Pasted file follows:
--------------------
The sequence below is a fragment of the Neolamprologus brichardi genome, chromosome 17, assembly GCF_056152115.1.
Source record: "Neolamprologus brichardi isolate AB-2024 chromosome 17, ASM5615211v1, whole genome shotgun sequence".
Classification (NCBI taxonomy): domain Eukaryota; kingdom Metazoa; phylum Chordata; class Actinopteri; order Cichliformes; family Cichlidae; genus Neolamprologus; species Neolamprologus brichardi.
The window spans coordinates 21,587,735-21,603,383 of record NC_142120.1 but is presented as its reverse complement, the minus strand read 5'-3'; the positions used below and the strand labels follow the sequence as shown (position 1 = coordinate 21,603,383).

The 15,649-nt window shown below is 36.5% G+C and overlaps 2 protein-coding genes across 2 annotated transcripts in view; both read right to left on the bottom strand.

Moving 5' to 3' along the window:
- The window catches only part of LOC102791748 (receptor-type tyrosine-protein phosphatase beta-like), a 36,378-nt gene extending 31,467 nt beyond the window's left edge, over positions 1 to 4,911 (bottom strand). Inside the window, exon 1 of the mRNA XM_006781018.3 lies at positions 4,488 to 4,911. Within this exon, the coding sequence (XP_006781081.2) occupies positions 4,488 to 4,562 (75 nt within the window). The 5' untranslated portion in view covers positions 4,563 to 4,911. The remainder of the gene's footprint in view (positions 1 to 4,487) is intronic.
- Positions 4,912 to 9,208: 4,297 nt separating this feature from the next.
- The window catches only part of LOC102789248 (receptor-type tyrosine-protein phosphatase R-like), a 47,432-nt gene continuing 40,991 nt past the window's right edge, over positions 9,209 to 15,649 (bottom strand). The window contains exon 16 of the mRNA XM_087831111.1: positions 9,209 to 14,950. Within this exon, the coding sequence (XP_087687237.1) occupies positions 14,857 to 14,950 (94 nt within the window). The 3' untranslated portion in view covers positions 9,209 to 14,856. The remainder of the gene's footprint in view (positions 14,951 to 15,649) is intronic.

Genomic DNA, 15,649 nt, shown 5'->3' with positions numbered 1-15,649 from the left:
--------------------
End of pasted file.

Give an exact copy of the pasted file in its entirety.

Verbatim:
The sequence below is a fragment of the Neolamprologus brichardi genome, chromosome 17, assembly GCF_056152115.1.
Source record: "Neolamprologus brichardi isolate AB-2024 chromosome 17, ASM5615211v1, whole genome shotgun sequence".
Classification (NCBI taxonomy): domain Eukaryota; kingdom Metazoa; phylum Chordata; class Actinopteri; order Cichliformes; family Cichlidae; genus Neolamprologus; species Neolamprologus brichardi.
The window spans coordinates 21,587,735-21,603,383 of record NC_142120.1 but is presented as its reverse complement, the minus strand read 5'-3'; the positions used below and the strand labels follow the sequence as shown (position 1 = coordinate 21,603,383).

The 15,649-nt window shown below is 36.5% G+C and overlaps 2 protein-coding genes across 2 annotated transcripts in view; both read right to left on the bottom strand.

Moving 5' to 3' along the window:
- The window catches only part of LOC102791748 (receptor-type tyrosine-protein phosphatase beta-like), a 36,378-nt gene extending 31,467 nt beyond the window's left edge, over positions 1 to 4,911 (bottom strand). Inside the window, exon 1 of the mRNA XM_006781018.3 lies at positions 4,488 to 4,911. Within this exon, the coding sequence (XP_006781081.2) occupies positions 4,488 to 4,562 (75 nt within the window). The 5' untranslated portion in view covers positions 4,563 to 4,911. The remainder of the gene's footprint in view (positions 1 to 4,487) is intronic.
- Positions 4,912 to 9,208: 4,297 nt separating this feature from the next.
- The window catches only part of LOC102789248 (receptor-type tyrosine-protein phosphatase R-like), a 47,432-nt gene continuing 40,991 nt past the window's right edge, over positions 9,209 to 15,649 (bottom strand). The window contains exon 16 of the mRNA XM_087831111.1: positions 9,209 to 14,950. Within this exon, the coding sequence (XP_087687237.1) occupies positions 14,857 to 14,950 (94 nt within the window). The 3' untranslated portion in view covers positions 9,209 to 14,856. The remainder of the gene's footprint in view (positions 14,951 to 15,649) is intronic.

Genomic DNA, 15,649 nt, shown 5'->3' with positions numbered 1-15,649 from the left: